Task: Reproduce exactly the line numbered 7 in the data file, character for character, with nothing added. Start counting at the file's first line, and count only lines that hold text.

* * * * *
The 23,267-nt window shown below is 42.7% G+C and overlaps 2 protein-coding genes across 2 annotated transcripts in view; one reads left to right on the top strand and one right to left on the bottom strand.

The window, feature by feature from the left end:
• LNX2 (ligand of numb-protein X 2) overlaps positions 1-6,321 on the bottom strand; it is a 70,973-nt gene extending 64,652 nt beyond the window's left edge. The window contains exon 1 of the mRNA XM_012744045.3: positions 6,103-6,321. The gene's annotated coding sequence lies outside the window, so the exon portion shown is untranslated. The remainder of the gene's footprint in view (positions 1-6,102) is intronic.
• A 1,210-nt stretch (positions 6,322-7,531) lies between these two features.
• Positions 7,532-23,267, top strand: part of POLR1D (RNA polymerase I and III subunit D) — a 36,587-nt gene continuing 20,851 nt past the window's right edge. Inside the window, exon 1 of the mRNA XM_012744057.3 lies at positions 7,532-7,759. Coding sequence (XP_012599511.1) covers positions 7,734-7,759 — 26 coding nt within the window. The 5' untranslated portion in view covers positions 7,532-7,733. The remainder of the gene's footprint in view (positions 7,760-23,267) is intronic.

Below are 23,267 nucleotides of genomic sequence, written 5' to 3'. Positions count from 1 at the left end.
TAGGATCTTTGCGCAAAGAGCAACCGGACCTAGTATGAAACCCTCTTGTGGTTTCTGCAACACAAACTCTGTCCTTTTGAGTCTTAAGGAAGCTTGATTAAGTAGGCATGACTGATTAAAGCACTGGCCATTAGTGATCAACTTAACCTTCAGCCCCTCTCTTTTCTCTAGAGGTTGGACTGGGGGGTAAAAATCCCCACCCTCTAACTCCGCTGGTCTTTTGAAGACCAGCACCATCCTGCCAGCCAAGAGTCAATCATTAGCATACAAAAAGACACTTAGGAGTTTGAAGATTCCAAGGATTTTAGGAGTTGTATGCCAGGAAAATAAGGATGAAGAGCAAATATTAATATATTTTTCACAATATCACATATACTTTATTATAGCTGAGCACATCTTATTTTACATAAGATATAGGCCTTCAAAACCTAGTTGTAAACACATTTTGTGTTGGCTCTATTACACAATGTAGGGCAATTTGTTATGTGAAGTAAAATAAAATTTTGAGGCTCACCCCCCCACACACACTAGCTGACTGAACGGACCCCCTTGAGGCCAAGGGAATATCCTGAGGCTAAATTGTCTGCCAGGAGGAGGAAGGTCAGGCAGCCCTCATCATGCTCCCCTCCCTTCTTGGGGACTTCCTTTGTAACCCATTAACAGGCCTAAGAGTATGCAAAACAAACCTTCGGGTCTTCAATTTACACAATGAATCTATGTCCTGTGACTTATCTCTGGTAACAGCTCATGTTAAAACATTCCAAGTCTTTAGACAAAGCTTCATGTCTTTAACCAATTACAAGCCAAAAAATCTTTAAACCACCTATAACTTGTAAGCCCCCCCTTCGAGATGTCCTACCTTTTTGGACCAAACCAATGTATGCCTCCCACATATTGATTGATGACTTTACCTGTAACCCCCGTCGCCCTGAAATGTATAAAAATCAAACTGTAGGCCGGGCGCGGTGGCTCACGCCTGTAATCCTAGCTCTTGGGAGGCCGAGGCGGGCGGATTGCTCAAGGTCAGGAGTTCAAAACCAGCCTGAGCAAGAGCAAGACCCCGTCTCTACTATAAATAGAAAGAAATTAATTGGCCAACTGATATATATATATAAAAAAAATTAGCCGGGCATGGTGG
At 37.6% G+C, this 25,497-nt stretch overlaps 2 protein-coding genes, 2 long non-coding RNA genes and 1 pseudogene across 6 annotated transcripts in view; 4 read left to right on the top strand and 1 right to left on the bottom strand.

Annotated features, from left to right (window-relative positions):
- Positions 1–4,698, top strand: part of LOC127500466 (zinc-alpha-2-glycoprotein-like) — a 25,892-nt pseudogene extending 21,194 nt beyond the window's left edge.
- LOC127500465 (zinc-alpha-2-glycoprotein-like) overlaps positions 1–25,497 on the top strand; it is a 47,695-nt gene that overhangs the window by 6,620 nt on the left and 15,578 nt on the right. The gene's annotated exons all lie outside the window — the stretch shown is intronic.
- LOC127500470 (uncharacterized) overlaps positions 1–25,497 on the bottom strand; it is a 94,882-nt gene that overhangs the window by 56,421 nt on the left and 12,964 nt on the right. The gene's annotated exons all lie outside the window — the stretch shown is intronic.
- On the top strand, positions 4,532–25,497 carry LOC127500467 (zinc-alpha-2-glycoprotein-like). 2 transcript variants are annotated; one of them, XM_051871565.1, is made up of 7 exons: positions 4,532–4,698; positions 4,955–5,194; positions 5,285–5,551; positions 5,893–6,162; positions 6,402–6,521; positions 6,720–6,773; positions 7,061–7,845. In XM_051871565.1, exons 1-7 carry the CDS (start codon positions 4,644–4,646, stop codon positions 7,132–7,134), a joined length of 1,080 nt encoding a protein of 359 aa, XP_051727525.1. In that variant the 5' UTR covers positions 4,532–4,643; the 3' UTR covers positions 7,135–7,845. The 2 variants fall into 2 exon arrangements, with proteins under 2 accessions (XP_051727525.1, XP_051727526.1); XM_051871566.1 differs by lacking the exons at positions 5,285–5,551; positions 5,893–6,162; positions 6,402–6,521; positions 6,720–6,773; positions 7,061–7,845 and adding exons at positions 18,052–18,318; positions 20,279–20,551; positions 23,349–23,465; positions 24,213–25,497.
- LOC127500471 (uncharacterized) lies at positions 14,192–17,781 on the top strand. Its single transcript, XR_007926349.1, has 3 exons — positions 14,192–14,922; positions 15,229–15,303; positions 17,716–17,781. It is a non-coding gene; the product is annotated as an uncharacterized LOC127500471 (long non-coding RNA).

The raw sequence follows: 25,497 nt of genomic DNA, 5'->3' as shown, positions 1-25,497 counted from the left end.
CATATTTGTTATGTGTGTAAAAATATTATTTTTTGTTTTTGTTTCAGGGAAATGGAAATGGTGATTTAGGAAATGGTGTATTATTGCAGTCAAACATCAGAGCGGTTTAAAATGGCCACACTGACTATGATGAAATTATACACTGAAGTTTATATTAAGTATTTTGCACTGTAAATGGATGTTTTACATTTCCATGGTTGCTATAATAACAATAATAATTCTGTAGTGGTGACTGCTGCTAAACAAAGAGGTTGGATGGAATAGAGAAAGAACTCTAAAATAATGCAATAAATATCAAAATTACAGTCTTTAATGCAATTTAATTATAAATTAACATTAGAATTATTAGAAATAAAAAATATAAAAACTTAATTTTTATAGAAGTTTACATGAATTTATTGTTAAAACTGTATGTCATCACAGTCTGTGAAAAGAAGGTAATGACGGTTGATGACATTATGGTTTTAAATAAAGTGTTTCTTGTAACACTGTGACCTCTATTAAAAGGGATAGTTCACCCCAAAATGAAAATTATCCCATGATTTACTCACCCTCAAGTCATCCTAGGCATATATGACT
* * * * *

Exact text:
TAGGATCTTTGCGCAAAGAGCAACCGGACCTAGTATGAAACCCTCTTGTGGTTTCTGCAACACAAACTCTGTCCTTTTGAGTCTTAAGGAAGCTTGATTAAGTAGGCATGACTGATTAAAGCACTGGCCATTAGTGATCAACTTAACCTTCAGCCCCTCTCTTTTCTCTAGAGGTTGGACTGGGGGGTAAAAATCCCCACCCTCTAACTCCGCTGGTCTTTTGAAGACCAGCACCATCCTGCCAGCCAAGAGTCAATCATTAGCATACAAAAAGACACTTAGGAGTTTGAAGATTCCAAGGATTTTAGGAGTTGTATGCCAGGAAAATAAGGATGAAGAGCAAATATTAATATATTTTTCACAATATCACATATACTTTATTATAGCTGAGCACATCTTATTTTACATAAGATATAGGCCTTCAAAACCTAGTTGTAAACACATTTTGTGTTGGCTCTATTACACAATGTAGGGCAATTTGTTATGTGAAGTAAAATAAAATTTTGAGGCTCACCCCCCCACACACACTAGCTGACTGAACGGACCCCCTTGAGGCCAAGGGAATATCCTGAGGCTAAATTGTCTGCCAGGAGGAGGAAGGTCAGGCAGCCCTCATCATGCTCCCCTCCCTTCTTGGGGACTTCCTTTGTAACCCATTAACAGGCCTAAGAGTATGCAAAACAAACCTTCGGGTCTTCAATTTACACAATGAATCTATGTCCTGTGACTTATCTCTGGTAACAGCTCATGTTAAAACATTCCAAGTCTTTAGACAAAGCTTCATGTCTTTAACCAATTACAAGCCAAAAAATCTTTAAACCACCTATAACTTGTAAGCCCCCCCTTCGAGATGTCCTACCTTTTTGGACCAAACCAATGTATGCCTCCCACATATTGATTGATGACTTTACCTGTAACCCCCGTCGCCCTGAAATGTATAAAAATCAAACTGTAGGCCGGGCGCGGTGGCTCACGCCTGTAATCCTAGCTCTTGGGAGGCCGAGGCGGGCGGATTGCTCAAGGTCAGGAGTTCAAAACCAGCCTGAGCAAGAGCAAGACCCCGTCTCTACTATAAATAGAAAGAAATTAATTGGCCAACTGATATATATATATAAAAAAAATTAGCCGGGCATGGTGG